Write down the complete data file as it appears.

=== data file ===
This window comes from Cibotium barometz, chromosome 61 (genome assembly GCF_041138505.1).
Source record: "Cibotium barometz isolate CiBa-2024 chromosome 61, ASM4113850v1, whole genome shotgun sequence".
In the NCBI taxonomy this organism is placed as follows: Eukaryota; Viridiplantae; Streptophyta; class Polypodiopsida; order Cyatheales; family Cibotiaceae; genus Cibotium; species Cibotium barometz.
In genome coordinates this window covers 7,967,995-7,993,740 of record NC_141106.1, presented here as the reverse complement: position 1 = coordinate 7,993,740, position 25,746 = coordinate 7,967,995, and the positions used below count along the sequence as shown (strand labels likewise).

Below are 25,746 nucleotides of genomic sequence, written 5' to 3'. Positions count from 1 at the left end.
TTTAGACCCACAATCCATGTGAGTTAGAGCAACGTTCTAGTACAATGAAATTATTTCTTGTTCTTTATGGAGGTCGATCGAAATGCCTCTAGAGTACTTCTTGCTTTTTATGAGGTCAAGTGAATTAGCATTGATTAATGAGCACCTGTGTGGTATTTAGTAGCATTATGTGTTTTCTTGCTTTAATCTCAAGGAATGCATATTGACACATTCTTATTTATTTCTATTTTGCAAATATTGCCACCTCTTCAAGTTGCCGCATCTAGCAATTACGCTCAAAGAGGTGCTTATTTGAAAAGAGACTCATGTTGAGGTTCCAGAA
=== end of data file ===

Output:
This window comes from Cibotium barometz, chromosome 61 (genome assembly GCF_041138505.1).
Source record: "Cibotium barometz isolate CiBa-2024 chromosome 61, ASM4113850v1, whole genome shotgun sequence".
In the NCBI taxonomy this organism is placed as follows: Eukaryota; Viridiplantae; Streptophyta; class Polypodiopsida; order Cyatheales; family Cibotiaceae; genus Cibotium; species Cibotium barometz.
In genome coordinates this window covers 7,967,995-7,993,740 of record NC_141106.1, presented here as the reverse complement: position 1 = coordinate 7,993,740, position 25,746 = coordinate 7,967,995, and the positions used below count along the sequence as shown (strand labels likewise).

Below are 25,746 nucleotides of genomic sequence, written 5' to 3'. Positions count from 1 at the left end.
TTTAGACCCACAATCCATGTGAGTTAGAGCAACGTTCTAGTACAATGAAATTATTTCTTGTTCTTTATGGAGGTCGATCGAAATGCCTCTAGAGTACTTCTTGCTTTTTATGAGGTCAAGTGAATTAGCATTGATTAATGAGCACCTGTGTGGTATTTAGTAGCATTATGTGTTTTCTTGCTTTAATCTCAAGGAATGCATATTGACACATTCTTATTTATTTCTATTTTGCAAATATTGCCACCTCTTCAAGTTGCCGCATCTAGCAATTACGCTCAAAGAGGTGCTTATTTGAAAAGAGACTCATGTTGAGGTTCCAGAA